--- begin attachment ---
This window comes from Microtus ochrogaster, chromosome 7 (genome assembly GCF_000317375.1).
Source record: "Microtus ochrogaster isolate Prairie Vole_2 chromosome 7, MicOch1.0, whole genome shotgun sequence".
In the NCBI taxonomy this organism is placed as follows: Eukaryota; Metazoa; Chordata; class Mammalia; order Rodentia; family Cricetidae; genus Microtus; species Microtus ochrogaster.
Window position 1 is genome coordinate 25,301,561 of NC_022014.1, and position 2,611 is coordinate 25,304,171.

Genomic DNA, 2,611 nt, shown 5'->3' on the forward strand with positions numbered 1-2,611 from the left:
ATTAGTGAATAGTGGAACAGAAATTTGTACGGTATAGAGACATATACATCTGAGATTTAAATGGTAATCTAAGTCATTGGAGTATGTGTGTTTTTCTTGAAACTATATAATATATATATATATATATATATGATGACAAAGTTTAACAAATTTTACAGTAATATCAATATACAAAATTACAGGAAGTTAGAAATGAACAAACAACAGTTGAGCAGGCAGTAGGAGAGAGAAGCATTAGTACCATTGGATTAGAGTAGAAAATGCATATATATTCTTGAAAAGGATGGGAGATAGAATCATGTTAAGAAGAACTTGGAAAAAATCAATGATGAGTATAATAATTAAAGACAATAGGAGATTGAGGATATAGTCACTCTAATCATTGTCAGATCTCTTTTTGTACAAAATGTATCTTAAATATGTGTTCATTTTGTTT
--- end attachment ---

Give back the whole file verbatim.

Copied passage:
This window comes from Microtus ochrogaster, chromosome 7 (genome assembly GCF_000317375.1).
Source record: "Microtus ochrogaster isolate Prairie Vole_2 chromosome 7, MicOch1.0, whole genome shotgun sequence".
In the NCBI taxonomy this organism is placed as follows: Eukaryota; Metazoa; Chordata; class Mammalia; order Rodentia; family Cricetidae; genus Microtus; species Microtus ochrogaster.
Window position 1 is genome coordinate 25,301,561 of NC_022014.1, and position 2,611 is coordinate 25,304,171.

Genomic DNA, 2,611 nt, shown 5'->3' on the forward strand with positions numbered 1-2,611 from the left:
ATTAGTGAATAGTGGAACAGAAATTTGTACGGTATAGAGACATATACATCTGAGATTTAAATGGTAATCTAAGTCATTGGAGTATGTGTGTTTTTCTTGAAACTATATAATATATATATATATATATATATGATGACAAAGTTTAACAAATTTTACAGTAATATCAATATACAAAATTACAGGAAGTTAGAAATGAACAAACAACAGTTGAGCAGGCAGTAGGAGAGAGAAGCATTAGTACCATTGGATTAGAGTAGAAAATGCATATATATTCTTGAAAAGGATGGGAGATAGAATCATGTTAAGAAGAACTTGGAAAAAATCAATGATGAGTATAATAATTAAAGACAATAGGAGATTGAGGATATAGTCACTCTAATCATTGTCAGATCTCTTTTTGTACAAAATGTATCTTAAATATGTGTTCATTTTGTTT